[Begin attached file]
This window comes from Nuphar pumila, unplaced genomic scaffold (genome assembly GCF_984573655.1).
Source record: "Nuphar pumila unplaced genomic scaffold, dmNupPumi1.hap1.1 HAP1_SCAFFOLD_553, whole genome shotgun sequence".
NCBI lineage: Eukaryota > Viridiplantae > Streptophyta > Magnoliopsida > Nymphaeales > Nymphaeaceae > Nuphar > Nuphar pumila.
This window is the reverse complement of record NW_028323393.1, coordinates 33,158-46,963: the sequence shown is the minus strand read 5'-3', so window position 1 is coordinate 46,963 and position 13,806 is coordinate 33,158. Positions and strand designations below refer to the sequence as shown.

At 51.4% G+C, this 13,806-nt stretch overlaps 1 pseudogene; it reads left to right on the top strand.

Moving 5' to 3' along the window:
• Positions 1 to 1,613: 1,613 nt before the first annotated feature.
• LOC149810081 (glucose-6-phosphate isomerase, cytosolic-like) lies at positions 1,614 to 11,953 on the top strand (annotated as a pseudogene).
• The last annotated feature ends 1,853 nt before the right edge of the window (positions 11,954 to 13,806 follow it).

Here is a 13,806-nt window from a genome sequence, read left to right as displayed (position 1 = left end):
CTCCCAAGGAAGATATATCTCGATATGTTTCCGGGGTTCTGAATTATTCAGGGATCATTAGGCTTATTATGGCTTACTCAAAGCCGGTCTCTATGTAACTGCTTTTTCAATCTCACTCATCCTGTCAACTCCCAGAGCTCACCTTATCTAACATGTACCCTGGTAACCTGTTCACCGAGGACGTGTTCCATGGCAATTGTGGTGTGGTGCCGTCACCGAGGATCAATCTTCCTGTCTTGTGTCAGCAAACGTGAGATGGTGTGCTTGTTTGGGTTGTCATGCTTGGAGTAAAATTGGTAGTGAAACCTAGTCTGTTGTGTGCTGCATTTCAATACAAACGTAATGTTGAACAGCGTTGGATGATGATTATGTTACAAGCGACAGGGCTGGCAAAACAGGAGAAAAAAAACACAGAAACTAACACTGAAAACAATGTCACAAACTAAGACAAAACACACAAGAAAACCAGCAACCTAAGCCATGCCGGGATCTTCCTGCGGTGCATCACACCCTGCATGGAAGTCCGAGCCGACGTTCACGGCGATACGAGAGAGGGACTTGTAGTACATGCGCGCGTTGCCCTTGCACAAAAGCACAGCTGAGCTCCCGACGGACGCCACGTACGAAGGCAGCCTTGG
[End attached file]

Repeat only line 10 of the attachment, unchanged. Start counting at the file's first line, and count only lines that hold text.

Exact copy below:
Here is a 13,806-nt window from a genome sequence, read left to right as displayed (position 1 = left end):